If your not sure what Recursion is yet, see here.

```
def merge_sort(lst):
if len(lst) >1:
mid = len(lst) // 2 # The Middle of the list
Left = lst[:mid]
Right = lst[mid:]
# As each list splits, you split those lists again. (Recursion)
merge_sort(Left)
merge_sort(Right)
i = 0
j = 0
k = 0
while i < len(Left) and j < len(Right):
if Left[i] < Right[j]:
lst[k] = Left[i]
i += 1
else:
lst[k] = Right[j]
j += 1
k += 1
# Check if any element was left.
while i < len(Left):
lst[k] = Left[i]
i += 1
k += 1
while j < len(Right):
lst[k] = Right[j]
j += 1
k += 1
my_list = [156, 42, 3, 78, 45, 22, 98, 100]
merge_sort(my_list)
print(my_list)
```

If this is your first time seeing a Merge-sort it might seem a bit complex but in fact, it isn't. In Big-O a Merge-sort falls under `O(n log n )`

which is pretty much in the middle of the time spectrum for how long the algorithm could take to finish.

What makes it `O(n log n)`

? If we break down this expression in mathematical terms it is fairly easy to understand.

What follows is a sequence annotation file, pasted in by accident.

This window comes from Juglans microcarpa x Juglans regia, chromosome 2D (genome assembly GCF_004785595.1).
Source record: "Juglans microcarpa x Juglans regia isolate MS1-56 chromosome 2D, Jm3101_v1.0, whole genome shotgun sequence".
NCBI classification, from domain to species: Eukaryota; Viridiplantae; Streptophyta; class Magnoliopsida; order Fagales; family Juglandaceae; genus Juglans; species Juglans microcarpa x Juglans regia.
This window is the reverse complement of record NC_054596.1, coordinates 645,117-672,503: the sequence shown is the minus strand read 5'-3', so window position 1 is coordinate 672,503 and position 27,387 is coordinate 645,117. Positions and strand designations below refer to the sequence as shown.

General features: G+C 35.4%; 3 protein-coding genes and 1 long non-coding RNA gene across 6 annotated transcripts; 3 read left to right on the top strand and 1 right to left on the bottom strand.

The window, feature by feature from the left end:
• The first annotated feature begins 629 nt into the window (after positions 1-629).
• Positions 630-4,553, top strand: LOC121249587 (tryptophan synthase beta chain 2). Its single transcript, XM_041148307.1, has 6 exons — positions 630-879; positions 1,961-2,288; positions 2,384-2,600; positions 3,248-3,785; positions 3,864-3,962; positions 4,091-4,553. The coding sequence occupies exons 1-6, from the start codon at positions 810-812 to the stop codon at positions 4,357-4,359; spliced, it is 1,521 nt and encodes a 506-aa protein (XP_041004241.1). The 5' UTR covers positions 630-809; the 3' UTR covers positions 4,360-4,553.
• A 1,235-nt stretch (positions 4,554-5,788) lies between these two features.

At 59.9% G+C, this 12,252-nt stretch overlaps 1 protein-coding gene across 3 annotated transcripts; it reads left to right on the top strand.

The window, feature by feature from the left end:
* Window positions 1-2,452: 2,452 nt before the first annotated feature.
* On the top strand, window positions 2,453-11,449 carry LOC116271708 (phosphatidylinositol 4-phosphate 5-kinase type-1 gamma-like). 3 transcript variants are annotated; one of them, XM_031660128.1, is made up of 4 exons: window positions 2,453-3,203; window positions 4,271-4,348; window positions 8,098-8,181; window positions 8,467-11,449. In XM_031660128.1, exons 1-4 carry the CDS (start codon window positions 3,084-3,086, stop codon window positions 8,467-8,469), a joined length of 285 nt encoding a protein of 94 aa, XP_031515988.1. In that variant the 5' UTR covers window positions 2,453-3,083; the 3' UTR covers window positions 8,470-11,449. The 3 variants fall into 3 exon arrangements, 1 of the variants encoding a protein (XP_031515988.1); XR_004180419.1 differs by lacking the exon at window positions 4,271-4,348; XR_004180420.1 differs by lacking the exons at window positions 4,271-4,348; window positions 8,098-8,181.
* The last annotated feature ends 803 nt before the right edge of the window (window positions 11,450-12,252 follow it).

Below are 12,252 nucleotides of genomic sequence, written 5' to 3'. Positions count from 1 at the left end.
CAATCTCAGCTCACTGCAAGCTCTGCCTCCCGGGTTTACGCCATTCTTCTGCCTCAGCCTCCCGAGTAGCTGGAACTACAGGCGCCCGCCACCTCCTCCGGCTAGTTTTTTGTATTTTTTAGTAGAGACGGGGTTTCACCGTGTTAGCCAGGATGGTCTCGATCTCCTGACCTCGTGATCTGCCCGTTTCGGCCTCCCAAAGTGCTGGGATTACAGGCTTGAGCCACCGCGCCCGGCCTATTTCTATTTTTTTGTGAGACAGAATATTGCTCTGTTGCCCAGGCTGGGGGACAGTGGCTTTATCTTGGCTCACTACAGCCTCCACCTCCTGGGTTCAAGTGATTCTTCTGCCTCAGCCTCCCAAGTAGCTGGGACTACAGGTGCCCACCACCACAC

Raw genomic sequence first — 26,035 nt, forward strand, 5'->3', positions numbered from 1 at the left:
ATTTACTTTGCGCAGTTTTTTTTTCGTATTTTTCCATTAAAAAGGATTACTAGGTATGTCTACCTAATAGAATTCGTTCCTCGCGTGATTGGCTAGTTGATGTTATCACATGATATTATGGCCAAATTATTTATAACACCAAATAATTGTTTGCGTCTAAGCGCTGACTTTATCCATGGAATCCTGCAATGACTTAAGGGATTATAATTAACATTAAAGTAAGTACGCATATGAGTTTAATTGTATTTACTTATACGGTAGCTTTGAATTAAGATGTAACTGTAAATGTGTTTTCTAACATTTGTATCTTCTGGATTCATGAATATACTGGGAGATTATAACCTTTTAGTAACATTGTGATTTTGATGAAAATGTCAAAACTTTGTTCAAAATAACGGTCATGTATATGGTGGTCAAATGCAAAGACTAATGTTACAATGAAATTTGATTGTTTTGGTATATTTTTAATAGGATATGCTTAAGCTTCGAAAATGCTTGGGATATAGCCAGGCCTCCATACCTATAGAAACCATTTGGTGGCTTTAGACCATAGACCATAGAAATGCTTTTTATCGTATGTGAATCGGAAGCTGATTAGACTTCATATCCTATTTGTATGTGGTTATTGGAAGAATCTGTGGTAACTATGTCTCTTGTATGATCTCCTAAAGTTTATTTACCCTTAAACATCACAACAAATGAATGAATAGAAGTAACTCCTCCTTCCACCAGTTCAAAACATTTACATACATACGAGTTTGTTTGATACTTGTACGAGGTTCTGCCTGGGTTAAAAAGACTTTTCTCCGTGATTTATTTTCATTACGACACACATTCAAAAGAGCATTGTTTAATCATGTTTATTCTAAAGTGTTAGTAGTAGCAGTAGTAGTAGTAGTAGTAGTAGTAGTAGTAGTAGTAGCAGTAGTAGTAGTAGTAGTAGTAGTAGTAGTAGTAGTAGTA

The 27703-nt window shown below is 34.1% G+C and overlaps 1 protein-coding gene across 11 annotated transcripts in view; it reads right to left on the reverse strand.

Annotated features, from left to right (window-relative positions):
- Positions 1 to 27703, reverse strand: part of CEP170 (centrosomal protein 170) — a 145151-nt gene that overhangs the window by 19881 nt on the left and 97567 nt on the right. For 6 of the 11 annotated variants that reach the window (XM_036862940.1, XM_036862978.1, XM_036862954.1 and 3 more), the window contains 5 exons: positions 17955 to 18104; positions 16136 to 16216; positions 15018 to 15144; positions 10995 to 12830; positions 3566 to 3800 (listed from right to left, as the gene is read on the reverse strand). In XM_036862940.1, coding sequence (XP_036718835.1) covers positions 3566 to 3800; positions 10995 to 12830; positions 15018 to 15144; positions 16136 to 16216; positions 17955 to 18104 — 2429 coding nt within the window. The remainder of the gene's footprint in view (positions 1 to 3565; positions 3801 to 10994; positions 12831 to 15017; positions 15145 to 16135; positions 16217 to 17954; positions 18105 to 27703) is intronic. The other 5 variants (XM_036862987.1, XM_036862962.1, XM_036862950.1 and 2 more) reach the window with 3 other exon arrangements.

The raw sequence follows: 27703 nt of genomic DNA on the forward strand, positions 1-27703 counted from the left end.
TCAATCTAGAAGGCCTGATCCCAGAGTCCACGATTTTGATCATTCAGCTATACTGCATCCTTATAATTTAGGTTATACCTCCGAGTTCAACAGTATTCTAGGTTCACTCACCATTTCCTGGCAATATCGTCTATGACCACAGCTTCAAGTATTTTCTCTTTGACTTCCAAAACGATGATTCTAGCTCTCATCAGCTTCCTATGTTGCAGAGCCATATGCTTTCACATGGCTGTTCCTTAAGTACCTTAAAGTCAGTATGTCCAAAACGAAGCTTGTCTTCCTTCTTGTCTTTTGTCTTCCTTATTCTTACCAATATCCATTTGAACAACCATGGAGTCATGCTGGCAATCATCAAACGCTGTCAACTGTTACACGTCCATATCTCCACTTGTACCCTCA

`Operations * (elements log(elements)))`

In the example above we have 8 elements in the list. Which means that the list split in half 3 times. That is our `log(n)`

. After splitting 3 times we end up with 8 individual elements to compare with. That is our `n`

After all the elements are at their base(single item list) they then get sorted back up into 2 sorted lists(Left and Right). This now becomes the `O(n)`

part of our `O(n log n)`

, Remember our example above using `O(n)`

? The same thing is happening here except were comparing which number is the lowest. Then add it into the main sorted list we return.

## The other half of the spectrum

There's a lot more too Big-O then I mentioned here. You have `O(n^2)`

, `O(2^n)`

, and even `O(n!)`

. But I wanted to keep this brief. I will be going over a lot more Big-O Complexities in the future as this is the first of many posts about Big-O.

Did you know that all Big-O Equations also have a Space Complexity too them also? You can actually find out how memory efficient your algorithms are too! If you're interested in Algorithms & Data Structures also, I will be posting about that too.

Additional resources worth checking out:

https://www.bigocheatsheet.com/

Posted on by:

### Rudy Goldhaber

There is nothing more thrilling than a programming challenge. The moment you solve it is like a rush of joy.

## Discussion

Great explanation!

I really like the visuals. Great post!